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Learn the correct jargon and use it consistently

To effectively communicate with your team and customers, you must learn the correct jargon and use it consistently.

You’ll have to learn about your niche

While you’re still new to the niche, you might have your terminology for things.

Your customers use well-known industry terms, so you must learn them too. Using incorrect terminology not only makes it more difficult to communicate with your customers, but it also impacts your credibility with them.

So you should learn the jargon

Supplybunny evolved from a previous venture where we had leads instead of orders. When we pivoted towards Supplybunny we continued using that terminology. As a result, we kept confusing our customers. We realized this and switched to using orders when talking to customers.

Inventing your names for things can easily happen when you stumble upon a niche with which you are unfamiliar. You should recognize the change in your target market and learn about it, including the terminology.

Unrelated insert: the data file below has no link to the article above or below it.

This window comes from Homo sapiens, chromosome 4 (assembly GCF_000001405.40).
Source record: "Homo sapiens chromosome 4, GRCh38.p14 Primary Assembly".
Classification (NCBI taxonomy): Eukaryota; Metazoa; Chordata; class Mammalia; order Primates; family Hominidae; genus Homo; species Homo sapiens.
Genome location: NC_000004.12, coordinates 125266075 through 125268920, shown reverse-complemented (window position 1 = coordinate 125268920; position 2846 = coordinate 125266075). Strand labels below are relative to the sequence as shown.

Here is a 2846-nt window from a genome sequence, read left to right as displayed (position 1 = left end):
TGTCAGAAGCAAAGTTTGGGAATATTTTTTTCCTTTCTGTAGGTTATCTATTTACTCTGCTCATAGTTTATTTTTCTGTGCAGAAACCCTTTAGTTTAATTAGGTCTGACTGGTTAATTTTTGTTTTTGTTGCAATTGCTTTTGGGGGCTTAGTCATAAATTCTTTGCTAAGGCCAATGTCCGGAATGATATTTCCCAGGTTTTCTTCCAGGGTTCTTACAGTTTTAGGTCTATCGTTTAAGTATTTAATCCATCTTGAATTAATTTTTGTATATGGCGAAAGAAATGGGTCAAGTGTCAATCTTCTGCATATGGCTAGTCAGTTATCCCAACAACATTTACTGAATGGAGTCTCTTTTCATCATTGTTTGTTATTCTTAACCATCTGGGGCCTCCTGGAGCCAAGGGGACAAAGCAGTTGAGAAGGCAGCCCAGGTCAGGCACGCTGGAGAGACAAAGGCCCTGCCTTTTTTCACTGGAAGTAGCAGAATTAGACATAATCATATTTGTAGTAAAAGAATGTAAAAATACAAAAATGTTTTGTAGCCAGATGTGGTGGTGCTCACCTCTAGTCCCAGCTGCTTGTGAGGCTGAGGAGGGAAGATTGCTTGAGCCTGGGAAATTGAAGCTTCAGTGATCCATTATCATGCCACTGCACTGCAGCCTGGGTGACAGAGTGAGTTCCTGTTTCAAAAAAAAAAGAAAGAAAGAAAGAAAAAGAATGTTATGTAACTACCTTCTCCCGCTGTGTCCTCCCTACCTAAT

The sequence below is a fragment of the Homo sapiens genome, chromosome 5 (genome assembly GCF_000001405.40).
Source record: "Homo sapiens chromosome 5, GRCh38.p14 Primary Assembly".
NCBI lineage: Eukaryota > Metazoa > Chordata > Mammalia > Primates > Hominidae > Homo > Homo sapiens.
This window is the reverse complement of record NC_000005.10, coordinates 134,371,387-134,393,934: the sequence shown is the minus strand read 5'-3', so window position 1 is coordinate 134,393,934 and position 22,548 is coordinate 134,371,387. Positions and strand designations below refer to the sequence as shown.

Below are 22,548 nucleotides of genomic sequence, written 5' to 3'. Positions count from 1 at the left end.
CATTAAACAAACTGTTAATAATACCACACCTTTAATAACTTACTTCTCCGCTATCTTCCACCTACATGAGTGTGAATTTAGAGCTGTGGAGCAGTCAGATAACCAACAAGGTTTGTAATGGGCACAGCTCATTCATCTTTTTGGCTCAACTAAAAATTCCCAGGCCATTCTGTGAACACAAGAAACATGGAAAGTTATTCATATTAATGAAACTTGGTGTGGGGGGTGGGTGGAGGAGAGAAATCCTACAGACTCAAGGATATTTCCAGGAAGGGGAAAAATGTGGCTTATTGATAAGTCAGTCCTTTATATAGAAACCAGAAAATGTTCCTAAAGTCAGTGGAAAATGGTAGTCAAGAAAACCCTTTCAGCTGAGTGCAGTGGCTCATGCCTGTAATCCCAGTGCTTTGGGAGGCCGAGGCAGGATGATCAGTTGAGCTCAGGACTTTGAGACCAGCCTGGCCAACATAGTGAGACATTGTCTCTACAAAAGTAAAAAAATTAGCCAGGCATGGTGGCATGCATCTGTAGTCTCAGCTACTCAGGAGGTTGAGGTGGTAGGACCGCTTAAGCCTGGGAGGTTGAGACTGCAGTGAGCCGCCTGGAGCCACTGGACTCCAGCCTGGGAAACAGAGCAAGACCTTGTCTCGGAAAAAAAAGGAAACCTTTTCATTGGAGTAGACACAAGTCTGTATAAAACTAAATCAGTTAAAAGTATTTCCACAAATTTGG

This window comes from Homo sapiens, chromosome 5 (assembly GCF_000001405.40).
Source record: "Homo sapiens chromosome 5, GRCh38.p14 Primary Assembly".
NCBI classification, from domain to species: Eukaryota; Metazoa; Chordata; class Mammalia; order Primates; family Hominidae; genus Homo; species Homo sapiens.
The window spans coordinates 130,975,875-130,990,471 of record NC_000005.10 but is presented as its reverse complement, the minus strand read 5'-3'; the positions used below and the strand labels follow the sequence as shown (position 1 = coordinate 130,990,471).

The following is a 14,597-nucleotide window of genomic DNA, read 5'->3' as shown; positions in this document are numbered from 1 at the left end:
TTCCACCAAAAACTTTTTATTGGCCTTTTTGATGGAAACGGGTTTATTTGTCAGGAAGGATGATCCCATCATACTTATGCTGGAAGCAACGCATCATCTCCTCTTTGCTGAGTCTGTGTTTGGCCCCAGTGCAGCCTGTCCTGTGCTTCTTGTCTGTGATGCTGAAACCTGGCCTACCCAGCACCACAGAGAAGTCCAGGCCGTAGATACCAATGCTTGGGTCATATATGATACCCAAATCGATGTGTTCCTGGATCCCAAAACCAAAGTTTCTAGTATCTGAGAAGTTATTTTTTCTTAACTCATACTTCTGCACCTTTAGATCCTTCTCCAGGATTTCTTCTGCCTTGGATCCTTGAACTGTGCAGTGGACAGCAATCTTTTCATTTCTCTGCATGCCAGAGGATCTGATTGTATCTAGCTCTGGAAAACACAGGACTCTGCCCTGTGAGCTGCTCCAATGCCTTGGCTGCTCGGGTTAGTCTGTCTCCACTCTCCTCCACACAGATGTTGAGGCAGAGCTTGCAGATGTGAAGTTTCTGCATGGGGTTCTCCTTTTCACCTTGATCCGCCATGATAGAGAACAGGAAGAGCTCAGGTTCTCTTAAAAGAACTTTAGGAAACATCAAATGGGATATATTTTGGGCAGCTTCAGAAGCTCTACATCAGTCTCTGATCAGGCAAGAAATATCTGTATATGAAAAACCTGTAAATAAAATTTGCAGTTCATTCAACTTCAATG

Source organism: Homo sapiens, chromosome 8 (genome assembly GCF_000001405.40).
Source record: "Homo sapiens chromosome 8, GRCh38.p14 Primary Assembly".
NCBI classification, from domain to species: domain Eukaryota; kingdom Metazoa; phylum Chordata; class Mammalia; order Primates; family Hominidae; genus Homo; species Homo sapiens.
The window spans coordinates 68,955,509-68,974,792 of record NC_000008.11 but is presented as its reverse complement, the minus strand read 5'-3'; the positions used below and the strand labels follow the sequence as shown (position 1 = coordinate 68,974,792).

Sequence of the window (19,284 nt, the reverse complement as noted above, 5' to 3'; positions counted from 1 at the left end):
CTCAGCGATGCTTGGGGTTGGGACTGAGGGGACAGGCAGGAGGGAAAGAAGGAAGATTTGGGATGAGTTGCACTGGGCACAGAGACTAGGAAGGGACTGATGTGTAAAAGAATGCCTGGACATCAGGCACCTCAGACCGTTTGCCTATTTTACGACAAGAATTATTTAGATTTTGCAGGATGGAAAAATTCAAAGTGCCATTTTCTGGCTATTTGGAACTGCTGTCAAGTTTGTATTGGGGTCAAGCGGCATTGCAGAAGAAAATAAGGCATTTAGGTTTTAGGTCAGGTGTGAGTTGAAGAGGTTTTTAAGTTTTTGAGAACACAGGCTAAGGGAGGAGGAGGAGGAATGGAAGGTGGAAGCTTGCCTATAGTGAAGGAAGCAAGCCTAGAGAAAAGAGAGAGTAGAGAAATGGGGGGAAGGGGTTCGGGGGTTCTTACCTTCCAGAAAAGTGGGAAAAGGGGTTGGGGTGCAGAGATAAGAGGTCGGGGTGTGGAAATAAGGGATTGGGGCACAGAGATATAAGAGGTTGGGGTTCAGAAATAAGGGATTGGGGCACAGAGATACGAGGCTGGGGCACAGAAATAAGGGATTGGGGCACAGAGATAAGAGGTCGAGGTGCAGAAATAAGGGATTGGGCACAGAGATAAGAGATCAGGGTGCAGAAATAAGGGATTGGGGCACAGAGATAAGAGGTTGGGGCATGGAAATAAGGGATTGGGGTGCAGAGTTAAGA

It can also happen when you build a feature that exists on other platforms. For instance, you allow customers to pick up packages and refer to that as “self-collect”. However, if the rest of the existing market calls that “pickup” you’re adding a moment of hesitation because the user has to parse an unfamiliar word.

And you must use it internally as well

You might also end up in a situation where you use different terminology with the customers and within your team.

For instance, after we switched to using “orders” with customers, we kept using “leads” internally for some time.

When we made a conscious effort to switch to orders internally, communication got easier.

Then be consistent

Once you learn the correct jargon, you should use it uniformly throughout: with customers, your team and in the application.

You should also not use two different terms that mean the same thing.

For instance, you might have “bank transfer” and “wire transfer”. While you know they mean the same thing, your users will inevitably ask about the difference between the two.

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